Dispute over 'Sordid' cast nonpayment of $1.1 mil
Members of the American Federation of Television & Radio Artists have turned down an offer from Stan Brooks to settle alleged nonpayment of over $1.1 million to the cast of “Sordid Lives: The Series.”
AFTRA and Brooks had no comment amid a press blackout Tuesday. The union — which issued a “do not work” order against Brooks on July 30 — has a policy of not commenting on matters under arbitration.
An independent arbitrator found last week that Brooks, under the auspices of production entities Once Upon A Time Films and Sordid Lives Prods., owes AFTRA performers of “Sordid Lives: The Series” over $1.1 million dollars in unpaid residuals and late payment penalties for domestic reruns of the program on Logo. That figure totals $1.6 million when claims by the Directors Guild of America, the Writers Guild of America and about $82,000 from the IATSE Motion Picture Industry Pension and Health Plan are included.
It’s understood that Brooks made a settlement offer Monday to the unions for approximately $242,000 in cash, plus additional assets such as library rights along with a request to lift the “do not work” order. It’s believed that AFTRA cast members of “Sordid Lives” unanimously rejected it along with endorsing the idea of keeping Brooks on the “do not work” list — a move strongly recommended by AFTRA.
AFTRA’s expected to meet with the other unions Wednesday, followed by a meeting with Brooks, who’s a longtime TV producer with credits including “Broken Trail,” “Prayers for Bobby,” “At Risk,” “The Capture of the Green River Killer” and “Call Me: the Rise and Fall of Heidi Fleiss.”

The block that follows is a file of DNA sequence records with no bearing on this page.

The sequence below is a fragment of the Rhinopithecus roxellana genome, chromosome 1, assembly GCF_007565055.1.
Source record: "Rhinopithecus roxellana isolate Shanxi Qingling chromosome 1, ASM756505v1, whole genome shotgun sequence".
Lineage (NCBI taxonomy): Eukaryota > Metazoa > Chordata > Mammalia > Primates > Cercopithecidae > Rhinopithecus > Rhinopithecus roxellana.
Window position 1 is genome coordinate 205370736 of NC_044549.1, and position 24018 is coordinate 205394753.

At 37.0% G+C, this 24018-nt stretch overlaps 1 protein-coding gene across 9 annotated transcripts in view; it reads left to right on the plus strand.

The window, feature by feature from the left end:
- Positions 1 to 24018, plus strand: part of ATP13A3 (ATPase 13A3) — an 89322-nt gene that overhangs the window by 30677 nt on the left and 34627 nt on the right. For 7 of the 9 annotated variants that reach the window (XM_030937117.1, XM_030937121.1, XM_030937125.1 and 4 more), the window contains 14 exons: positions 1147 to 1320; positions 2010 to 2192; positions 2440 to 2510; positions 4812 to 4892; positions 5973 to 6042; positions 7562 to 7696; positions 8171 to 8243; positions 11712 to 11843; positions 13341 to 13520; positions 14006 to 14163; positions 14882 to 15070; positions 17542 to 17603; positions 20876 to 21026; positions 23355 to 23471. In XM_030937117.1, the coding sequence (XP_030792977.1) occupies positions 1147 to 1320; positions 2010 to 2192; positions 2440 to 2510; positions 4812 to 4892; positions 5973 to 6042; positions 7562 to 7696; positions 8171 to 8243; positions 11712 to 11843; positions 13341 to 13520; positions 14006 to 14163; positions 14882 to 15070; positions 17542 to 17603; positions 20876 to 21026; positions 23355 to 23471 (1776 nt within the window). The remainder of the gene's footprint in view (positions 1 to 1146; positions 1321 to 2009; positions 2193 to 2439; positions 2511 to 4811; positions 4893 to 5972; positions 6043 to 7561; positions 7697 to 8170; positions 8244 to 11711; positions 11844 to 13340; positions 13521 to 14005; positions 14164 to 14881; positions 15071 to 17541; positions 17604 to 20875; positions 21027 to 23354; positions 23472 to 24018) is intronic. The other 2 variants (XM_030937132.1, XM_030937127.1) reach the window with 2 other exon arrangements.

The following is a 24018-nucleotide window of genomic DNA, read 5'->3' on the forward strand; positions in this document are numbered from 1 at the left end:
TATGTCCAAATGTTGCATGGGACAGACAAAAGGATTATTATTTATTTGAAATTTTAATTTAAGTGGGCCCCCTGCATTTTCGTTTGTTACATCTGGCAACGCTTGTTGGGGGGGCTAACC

He’s asserted that his production company lost $700,000 due to the 2008 bankruptcy of payroll company Axium International while “Sordid Lives” was shooting and completed production by mortgaging his home and securities. The comedy series premiered on Logo in 2008 and starred Bonnie Bedelia, the late Rue McClanahan, Olivia Newton-John, Beth Grant and Caroline Rhea.
The WGA West won an arbitration award last November of $165,907 on behalf of writer-director Del Shores in an unpaid residuals claim against Once Upon a Time. Brooks and Once Upon a Time are on the WGA West’s “strike list,” which covers violations by signatory employers such as failing or refusing to abide by the final award of an arbitrator.
Brooks said on Aug. 1 that he did not have the funds to pay the residuals without being forced into bankruptcy.